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Purinergic Signalling and Thyroid

Discussion in 'General ME/CFS Discussion' started by debored13, Aug 11, 2018.

  1. debored13

    debored13 Senior Member

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    Vermont, school in Western MA
    Given that Naviaux has been talking about CFS as hypometabolism, and has been doing some of the most robust research on CFS, I wonder if anybody has tried to find the links between his model of purinergic signalling being disrupted, and thyroid issues. Also curious about how these two connect to mast cells. I haven't had the energy to look into this stuff for awhile but I think it's possibly a promising area. Dumping some links in case anybody is curious/wants to follow up.

    the leading theory on cfs/me now is by robert naviaux. IT's an idea that CFS is an illness state caused by an initial response to a pathogen causing purinergic signalling to be switched on, and never get switched off.http://www.pnas.org/content/113/37/E5472

    I've started to find a little evidence for purinergic signalling crossing over with thyroid issues, which is not surprising, as purinergic signalling is very important for intracellular signalling across a number of physiological systems

    https://www.ncbi.nlm.nih.gov/pmc/articles/PMC3944044/

    search and you may find more... i'm very tired

    https://www.hindawi.com/journals/jtr/2013/434727/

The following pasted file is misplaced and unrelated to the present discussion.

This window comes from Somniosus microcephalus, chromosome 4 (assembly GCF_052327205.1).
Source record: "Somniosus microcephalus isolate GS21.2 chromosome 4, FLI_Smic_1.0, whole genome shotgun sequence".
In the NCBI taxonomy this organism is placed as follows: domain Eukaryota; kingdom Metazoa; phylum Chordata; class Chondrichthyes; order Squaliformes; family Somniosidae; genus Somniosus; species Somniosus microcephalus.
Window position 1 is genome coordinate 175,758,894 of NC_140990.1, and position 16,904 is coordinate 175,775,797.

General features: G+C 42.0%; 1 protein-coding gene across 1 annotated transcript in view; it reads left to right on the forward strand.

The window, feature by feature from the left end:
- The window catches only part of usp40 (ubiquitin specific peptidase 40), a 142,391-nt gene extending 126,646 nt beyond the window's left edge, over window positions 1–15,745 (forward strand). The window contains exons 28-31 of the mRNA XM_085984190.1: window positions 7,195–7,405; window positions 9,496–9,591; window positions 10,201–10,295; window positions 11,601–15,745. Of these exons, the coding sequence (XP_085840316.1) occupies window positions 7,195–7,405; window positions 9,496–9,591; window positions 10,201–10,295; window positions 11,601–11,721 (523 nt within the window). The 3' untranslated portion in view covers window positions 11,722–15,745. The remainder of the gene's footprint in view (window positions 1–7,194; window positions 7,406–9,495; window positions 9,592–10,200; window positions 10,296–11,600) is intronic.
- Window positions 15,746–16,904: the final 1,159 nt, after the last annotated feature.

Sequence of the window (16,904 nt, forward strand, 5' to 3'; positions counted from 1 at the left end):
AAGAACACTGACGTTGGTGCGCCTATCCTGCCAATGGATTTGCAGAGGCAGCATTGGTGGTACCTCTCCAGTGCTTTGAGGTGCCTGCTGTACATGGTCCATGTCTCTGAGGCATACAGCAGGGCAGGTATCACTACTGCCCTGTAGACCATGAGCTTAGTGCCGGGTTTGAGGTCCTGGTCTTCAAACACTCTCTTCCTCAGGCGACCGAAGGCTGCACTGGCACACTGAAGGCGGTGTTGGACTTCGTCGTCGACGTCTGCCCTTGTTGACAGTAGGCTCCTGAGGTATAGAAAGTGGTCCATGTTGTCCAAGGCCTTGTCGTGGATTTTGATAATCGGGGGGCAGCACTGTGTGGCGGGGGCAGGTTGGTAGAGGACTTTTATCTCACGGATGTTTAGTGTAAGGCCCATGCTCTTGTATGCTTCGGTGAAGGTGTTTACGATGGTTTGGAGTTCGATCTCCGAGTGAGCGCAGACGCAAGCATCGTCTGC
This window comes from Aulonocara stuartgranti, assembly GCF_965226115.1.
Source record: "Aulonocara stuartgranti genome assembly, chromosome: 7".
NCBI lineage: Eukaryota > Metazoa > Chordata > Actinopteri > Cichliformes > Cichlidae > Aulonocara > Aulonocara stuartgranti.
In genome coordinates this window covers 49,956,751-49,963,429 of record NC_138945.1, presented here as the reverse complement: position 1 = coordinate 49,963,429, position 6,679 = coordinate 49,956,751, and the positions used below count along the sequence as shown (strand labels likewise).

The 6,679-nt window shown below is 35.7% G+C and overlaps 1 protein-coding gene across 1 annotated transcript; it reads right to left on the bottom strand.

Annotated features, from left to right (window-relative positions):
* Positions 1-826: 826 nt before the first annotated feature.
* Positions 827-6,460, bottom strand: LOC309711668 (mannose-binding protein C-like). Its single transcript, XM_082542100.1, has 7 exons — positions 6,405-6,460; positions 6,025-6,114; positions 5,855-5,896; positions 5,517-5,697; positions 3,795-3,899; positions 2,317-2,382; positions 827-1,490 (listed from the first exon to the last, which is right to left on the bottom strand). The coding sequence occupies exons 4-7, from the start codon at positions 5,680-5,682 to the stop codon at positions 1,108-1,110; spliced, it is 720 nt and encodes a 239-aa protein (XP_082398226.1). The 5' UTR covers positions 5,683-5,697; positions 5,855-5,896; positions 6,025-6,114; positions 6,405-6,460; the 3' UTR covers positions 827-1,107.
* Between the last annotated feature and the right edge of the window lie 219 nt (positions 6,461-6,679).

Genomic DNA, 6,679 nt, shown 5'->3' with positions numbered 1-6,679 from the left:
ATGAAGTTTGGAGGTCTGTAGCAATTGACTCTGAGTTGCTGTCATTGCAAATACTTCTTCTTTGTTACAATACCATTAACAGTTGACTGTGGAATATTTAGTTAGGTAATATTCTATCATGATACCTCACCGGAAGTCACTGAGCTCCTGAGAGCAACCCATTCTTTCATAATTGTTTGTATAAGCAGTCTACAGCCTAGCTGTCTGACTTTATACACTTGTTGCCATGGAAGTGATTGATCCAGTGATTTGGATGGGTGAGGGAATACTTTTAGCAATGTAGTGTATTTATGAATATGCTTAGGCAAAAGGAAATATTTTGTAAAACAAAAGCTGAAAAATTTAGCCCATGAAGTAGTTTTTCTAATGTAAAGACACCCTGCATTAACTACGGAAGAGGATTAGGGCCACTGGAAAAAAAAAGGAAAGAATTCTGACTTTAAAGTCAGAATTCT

2. wigglethemouse

    wigglethemouse Senior Member

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    I thought this Aug 3 paper was a good read. It ties a lot of the research together in one place and hypothesizes that Mast Cells are activated in the brain by CRH.
    Myalgic Encephalomyelitis/Chronic Fatigue Syndrome-Metabolic Disease or Disturbed Homeostasis due to Focal Inflammation in the Hypothalamus?
    http://jpet.aspetjournals.org/content/jpet/early/2018/08/03/jpet.118.250845.full.pdf
    And this is the third paper I've read lately talking about CRH activating mast cells. CRH is at the heart of the Cortene hypothesis.
     
  3. Wishful

    Wishful Senior Member

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    Whenever I read papers such as this, about ME/CFS metabolics, I wonder whether their patient samples were only from the sub-group of those with physical limitations. If so, then the findings are about a common symptom, not necessarily the core cause.
     
    wigglethemouse likes this.

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